The decision to use cloth diapers is an exciting one, but it can quickly become an overwhelming one as you begin shopping around for cloth diapers only to find that there are hundreds, if not thousands, of styles and materials out there.
Before exploring different styles of cloth diapers, you must first determine which type of fabric you want to cloth diaper your baby with. When it comes to fabric, there are two basic categories of cloth diapers: synthetic and natural. We categorize these based on the actual material that touches your baby’s skin, not by the outer material.
At Little Spruce Organics, we strongly believe that this inner fabric is the most important element of the cloth diaper. The outside layer is important because that material will determine how leak-proof your diaper ultimately is, but the inner layer is crucial because that is the layer that is next to the most sensitive area of your baby’s body, sometimes for hours at a time. The quality of fabric of this inner layer also determines the level of absorbency and comfort for your baby.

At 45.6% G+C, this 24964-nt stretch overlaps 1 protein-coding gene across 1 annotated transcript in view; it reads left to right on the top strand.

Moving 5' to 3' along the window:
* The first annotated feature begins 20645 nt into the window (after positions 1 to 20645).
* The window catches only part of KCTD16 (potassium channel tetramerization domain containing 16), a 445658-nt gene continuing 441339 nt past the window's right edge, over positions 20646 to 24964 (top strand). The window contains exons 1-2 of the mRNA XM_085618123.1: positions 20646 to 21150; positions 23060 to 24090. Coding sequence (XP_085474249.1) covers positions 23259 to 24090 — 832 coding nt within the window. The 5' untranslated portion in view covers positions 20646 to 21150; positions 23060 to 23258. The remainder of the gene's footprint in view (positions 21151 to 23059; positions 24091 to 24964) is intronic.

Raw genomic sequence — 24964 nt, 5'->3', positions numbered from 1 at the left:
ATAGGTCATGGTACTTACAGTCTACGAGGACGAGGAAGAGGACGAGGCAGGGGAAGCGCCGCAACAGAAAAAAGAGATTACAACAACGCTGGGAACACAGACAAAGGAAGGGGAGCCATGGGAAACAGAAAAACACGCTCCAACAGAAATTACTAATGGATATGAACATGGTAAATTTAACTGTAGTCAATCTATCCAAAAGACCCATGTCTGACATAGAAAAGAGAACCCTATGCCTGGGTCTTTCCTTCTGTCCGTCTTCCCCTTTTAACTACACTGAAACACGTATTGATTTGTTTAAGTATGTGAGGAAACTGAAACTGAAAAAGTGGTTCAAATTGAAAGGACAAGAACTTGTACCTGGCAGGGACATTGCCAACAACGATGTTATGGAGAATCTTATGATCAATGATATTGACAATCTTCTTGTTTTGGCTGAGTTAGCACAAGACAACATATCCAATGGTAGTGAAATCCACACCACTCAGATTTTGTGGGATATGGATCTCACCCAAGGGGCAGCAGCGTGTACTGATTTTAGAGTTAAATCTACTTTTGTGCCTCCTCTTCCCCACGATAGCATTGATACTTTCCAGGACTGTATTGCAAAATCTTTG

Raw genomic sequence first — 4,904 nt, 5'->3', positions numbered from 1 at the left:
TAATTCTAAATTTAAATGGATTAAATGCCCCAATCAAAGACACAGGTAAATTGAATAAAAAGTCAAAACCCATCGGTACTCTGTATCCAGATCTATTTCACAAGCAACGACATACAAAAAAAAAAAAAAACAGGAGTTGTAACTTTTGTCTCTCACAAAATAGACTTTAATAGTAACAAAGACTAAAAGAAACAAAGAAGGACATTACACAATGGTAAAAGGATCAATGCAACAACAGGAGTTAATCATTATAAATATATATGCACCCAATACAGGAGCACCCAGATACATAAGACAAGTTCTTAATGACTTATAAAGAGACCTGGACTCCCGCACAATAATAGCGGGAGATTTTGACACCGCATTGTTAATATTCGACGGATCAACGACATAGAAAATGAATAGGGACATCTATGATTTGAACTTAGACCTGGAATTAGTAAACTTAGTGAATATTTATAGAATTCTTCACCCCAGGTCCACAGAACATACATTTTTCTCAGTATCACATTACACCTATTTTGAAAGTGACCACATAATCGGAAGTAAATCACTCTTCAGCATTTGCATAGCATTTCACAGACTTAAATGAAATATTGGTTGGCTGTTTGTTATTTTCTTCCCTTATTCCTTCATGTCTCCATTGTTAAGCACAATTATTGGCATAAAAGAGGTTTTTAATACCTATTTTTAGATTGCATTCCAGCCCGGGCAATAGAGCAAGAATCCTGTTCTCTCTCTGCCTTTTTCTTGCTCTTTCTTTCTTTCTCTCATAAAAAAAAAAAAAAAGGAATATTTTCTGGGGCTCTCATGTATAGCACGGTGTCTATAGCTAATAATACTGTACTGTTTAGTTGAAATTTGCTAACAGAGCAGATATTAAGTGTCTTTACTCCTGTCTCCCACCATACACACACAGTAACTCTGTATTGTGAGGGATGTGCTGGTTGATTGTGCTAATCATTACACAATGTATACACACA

Shouldn’t the material that is in closest contact with your baby’s sensitive bum be the most important factor in deciding what type of diaper to use? We think so. And that is why we decided to carry only cloth diapers made from 100% organic, natural fibers. Let us explain why.
Synthetic Cloth Diapers
All synthetic cloth diapers are made from polyester. Polyester is made from the same material that is used to make plastic (PET). Polyester is petroleum-based. Petroleum is a non-renewable material.